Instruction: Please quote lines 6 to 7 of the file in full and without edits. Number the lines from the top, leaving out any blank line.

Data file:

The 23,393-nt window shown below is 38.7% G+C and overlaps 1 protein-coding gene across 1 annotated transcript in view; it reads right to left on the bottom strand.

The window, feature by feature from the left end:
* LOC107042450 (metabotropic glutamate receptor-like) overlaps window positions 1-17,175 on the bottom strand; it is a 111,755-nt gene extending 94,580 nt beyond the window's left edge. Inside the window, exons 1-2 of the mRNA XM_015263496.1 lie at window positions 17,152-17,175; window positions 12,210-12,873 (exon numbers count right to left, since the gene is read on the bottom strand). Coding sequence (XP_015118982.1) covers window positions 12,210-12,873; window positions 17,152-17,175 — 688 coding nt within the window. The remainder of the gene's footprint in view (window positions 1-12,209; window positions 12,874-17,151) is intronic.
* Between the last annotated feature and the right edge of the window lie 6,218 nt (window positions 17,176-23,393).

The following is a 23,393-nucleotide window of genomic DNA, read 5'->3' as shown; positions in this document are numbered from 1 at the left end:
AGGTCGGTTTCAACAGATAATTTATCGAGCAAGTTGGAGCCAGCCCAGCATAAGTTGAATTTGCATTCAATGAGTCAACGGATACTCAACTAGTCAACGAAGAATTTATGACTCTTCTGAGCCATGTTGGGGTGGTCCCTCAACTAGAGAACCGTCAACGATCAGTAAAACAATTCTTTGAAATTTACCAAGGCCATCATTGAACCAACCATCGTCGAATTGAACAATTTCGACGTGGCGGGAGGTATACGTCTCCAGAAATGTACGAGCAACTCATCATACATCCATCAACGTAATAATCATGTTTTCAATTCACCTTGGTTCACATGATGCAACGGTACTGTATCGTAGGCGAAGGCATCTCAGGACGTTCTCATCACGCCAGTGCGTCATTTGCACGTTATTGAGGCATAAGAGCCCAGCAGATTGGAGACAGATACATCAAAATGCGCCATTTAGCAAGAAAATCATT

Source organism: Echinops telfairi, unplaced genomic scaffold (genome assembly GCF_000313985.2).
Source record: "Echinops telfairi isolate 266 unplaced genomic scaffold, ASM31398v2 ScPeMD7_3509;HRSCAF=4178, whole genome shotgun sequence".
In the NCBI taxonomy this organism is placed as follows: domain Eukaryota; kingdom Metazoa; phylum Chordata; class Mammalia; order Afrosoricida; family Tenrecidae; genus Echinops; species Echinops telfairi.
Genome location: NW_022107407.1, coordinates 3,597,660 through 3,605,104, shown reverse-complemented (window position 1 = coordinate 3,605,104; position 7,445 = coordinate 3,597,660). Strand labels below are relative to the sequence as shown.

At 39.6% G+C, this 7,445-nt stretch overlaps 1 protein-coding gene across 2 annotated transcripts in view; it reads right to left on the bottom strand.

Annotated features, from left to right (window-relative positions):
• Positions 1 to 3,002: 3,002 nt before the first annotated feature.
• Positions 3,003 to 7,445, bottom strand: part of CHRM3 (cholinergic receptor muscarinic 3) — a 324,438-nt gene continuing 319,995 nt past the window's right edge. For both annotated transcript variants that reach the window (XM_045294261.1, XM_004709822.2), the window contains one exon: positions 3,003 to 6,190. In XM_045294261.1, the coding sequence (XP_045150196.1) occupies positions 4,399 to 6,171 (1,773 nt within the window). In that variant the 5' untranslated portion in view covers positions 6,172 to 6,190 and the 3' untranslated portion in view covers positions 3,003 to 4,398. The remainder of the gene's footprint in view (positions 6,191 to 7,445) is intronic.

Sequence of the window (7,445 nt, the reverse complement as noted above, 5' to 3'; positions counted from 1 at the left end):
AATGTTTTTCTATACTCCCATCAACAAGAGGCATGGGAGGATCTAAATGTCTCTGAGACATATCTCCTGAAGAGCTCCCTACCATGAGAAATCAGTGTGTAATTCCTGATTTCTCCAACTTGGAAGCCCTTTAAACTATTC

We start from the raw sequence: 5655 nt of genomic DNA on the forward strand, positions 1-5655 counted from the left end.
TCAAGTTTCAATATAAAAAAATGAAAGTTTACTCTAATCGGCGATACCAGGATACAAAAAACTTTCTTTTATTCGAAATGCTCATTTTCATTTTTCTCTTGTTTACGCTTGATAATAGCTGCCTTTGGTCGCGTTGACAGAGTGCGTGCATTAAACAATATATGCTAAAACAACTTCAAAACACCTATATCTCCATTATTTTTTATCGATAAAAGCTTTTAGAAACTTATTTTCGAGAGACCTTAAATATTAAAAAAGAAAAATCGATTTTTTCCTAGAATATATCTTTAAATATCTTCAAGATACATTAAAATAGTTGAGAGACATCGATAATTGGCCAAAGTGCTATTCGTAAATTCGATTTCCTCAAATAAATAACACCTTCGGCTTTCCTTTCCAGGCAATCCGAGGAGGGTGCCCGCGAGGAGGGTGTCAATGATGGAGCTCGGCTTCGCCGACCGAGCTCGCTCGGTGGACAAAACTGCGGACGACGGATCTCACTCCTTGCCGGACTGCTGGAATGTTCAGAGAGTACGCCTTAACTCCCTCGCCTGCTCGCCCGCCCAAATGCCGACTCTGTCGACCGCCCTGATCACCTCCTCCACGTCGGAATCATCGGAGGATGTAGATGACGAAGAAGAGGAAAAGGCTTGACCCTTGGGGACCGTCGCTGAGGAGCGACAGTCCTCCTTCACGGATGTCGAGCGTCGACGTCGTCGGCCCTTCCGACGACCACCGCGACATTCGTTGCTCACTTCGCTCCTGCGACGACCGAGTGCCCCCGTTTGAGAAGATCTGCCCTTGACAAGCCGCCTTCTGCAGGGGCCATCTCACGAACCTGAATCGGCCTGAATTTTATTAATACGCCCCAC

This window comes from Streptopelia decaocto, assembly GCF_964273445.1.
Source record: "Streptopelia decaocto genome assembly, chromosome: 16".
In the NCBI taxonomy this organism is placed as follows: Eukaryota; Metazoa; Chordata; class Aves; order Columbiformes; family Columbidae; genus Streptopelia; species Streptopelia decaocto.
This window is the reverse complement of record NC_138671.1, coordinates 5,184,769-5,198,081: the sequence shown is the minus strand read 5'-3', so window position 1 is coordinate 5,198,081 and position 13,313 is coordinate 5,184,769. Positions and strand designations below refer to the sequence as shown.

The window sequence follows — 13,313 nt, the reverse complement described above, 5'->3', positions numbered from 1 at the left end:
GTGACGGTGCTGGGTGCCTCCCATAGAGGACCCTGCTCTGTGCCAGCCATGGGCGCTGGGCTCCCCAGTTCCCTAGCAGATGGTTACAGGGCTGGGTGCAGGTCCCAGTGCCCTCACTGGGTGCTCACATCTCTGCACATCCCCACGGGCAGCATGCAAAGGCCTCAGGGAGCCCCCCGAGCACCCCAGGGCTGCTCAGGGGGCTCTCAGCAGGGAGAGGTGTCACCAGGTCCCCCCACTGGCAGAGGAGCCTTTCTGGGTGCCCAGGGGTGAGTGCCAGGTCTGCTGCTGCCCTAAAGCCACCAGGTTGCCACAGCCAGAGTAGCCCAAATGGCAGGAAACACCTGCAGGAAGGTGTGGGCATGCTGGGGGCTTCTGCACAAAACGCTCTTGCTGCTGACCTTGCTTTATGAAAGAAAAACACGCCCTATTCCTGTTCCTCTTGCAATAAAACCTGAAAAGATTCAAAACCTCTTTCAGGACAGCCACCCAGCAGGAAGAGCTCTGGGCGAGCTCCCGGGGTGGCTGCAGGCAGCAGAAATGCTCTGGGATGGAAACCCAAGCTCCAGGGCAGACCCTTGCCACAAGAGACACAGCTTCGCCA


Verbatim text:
AGGTCGGTTTCAACAGATAATTTATCGAGCAAGTTGGAGCCAGCCCAGCATAAGTTGAATTTGCATTCAATGAGTCAACGGATACTCAACTAGTCAACGAAGAATTTATGACTCTTCTGAGCCATGTTGGGGTGGTCCCTCAACTAGAGAACCGTCAACGATCAGTAAAACAATTCTTTGAAATTTACCAAGGCCATCATTGAACCAACCATCGTCGAATTGAACAATTTCGACGTGGCGGGAGGTATACGTCTCCAGAAATGTACGAGCAACTCATCATACATCCATCAACGTAATAATCATGTTTTCAATTCACCTTGGTTCACATGATGCAACGGTACTGTATCGTAGGCGAAGGCATCTCAGGACGTTCTCATCACGCCAGTGCGTCATTTGCACGTTATTGAGGCATAAGAGCCCAGCAGATTGGAGACAGATACATCAAAATGCGCCATTTAGCAAGAAAATCATT

Source organism: Echinops telfairi, unplaced genomic scaffold (genome assembly GCF_000313985.2).